• One Health
  • Pain Management
  • Oncology
  • Geriatric & Palliative Medicine
  • Ophthalmology
  • Anatomic Pathology
  • Poultry Medicine
  • Infectious Diseases
  • Dermatology
  • Theriogenology
  • Nutrition
  • Animal Welfare
  • Radiology
  • Internal Medicine
  • Small Ruminant
  • Cardiology
  • Dentistry
  • Feline Medicine
  • Soft Tissue Surgery
  • Urology/Nephrology
  • Avian & Exotic
  • Preventive Medicine
  • Anesthesiology & Pain Management
  • Integrative & Holistic Medicine
  • Food Animals
  • Behavior
  • Zoo Medicine
  • Toxicology
  • Orthopedics
  • Emergency & Critical Care
  • Equine Medicine
  • Pharmacology
  • Pediatrics
  • Respiratory Medicine
  • Shelter Medicine
  • Parasitology
  • Clinical Pathology
  • Virtual Care
  • Rehabilitation
  • Epidemiology
  • Fish Medicine
  • Diabetes
  • Livestock
  • Endocrinology

Reap the benefits of remodeling (Proceedings)


In some practice situations building a new facility is not an option, or in some cases is not even desired.

Renovation Reality

In some practice situations building a new facility is not an option, or in some cases is not even desired. Often you will find that the more desirable hospital locations in a city have little available land on which to build. Sometimes existing buildings in an established area of a town can be interesting esthetically or may exist in a location where you prefer to practice.

The following are examples of items that should be considered before starting a renovation or addition project:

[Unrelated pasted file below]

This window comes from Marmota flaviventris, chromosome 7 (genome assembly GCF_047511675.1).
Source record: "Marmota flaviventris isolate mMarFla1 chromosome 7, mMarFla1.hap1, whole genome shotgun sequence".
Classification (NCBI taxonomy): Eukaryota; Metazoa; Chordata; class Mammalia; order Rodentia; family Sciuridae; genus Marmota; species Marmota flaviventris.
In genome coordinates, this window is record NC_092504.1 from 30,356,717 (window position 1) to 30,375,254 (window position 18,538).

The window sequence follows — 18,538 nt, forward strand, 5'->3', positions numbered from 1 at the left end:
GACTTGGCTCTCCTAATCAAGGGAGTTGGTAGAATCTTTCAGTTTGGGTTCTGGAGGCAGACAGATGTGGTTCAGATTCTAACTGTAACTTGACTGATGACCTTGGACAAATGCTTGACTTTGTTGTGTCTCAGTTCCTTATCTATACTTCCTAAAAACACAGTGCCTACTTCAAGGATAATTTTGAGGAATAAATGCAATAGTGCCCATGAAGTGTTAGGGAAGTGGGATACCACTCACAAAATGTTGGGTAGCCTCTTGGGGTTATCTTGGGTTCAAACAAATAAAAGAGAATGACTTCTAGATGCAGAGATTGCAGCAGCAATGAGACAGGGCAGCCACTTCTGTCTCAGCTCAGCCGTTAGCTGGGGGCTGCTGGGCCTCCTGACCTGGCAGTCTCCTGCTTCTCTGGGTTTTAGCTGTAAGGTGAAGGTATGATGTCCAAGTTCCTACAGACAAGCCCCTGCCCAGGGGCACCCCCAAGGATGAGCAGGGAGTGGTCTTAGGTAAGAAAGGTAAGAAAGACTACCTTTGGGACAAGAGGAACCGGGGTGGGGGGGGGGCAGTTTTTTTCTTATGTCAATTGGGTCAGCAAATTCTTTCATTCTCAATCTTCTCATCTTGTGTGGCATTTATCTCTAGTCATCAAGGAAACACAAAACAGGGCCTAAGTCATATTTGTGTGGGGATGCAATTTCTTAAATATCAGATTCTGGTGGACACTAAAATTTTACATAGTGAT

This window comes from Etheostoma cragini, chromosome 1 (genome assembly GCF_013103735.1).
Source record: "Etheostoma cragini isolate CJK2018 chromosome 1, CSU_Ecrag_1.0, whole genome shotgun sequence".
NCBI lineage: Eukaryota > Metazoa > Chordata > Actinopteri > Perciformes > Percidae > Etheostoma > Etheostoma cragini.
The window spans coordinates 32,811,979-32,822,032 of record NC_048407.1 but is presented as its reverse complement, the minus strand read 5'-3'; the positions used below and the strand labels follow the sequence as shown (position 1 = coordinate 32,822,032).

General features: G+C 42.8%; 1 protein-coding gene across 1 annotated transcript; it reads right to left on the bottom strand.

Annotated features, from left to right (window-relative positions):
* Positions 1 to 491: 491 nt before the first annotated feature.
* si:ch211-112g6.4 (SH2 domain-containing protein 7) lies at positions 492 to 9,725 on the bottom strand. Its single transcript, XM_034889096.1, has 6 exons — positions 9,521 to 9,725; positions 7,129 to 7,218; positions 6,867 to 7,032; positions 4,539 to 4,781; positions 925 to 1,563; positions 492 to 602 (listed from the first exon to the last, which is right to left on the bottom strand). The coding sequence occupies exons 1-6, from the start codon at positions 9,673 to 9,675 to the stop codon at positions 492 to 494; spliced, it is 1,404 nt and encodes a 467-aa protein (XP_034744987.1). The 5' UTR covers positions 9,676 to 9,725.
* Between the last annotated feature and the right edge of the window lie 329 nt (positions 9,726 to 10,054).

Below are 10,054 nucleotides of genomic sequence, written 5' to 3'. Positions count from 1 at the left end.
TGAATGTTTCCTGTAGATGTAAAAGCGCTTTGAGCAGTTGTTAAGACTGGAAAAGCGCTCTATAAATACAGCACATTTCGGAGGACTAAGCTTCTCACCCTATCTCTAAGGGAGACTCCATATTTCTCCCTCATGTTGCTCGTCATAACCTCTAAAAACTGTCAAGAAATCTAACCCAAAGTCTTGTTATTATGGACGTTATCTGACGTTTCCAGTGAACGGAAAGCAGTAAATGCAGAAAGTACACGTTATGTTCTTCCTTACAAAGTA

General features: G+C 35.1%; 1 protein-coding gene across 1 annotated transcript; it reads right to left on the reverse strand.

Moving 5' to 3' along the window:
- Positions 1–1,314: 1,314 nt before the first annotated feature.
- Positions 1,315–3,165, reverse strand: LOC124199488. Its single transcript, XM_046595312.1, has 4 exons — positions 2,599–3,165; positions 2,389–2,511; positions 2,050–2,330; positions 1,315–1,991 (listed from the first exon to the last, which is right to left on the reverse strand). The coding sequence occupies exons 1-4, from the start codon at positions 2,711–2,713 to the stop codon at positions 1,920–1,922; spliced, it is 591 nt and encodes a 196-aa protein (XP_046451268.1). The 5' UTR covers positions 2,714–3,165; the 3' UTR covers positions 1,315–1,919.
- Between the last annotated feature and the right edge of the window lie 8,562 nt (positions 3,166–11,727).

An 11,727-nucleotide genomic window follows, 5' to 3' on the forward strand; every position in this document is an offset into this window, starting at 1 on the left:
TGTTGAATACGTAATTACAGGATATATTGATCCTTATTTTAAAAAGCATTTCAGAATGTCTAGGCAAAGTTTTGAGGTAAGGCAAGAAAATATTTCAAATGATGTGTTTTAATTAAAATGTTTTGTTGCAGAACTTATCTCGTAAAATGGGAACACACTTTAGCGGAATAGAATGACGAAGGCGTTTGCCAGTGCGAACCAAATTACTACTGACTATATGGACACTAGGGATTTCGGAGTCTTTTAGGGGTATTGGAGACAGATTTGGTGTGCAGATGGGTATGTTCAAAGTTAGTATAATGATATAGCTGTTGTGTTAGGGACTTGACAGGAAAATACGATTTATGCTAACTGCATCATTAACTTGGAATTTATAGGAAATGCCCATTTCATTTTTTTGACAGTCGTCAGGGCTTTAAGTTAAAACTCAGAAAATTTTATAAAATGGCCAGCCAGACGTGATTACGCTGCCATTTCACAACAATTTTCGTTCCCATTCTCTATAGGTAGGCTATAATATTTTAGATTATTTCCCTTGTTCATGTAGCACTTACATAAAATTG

Zoning – City or county zoning ordinances can be very restrictive in established locations.

Parking – The number of existing parking spaces or room on the site for new parking spaces may be insufficient for your needs or city ordinance.

The Existing Building – The existing building and site will have a great effect upon the design of the remodeled hospital building. The fixed building structure and it's method of construction can make changes difficult and/or costly.

Existing Interior Building Features - Interior walls and columns can limit interior layout and floor plan efficiency.

Existing Building Materials – Existing building materials or finishes may not be attractive or "in style". These existing materials may not be appropriate or durable enough for animal hospital use.

ADA – Meeting current accessibility requirements may be too restrictive or costly.

Historic or Special Interest Designations – Restrictions to modifying buildings with historic designations or buildings located within special protected districts can be a significant design and cost factor.

Mechanical Systems – Existing mechanical, electrical and plumbing systems may be substandard or may not meet the needs of a modern animal facility.

Financial Realities – When comparing square foot costs, a remodeled or renovated building may actually cost more than a new building of equal size. Consider the time of construction and time a building being remodeled can not be used or occupied.

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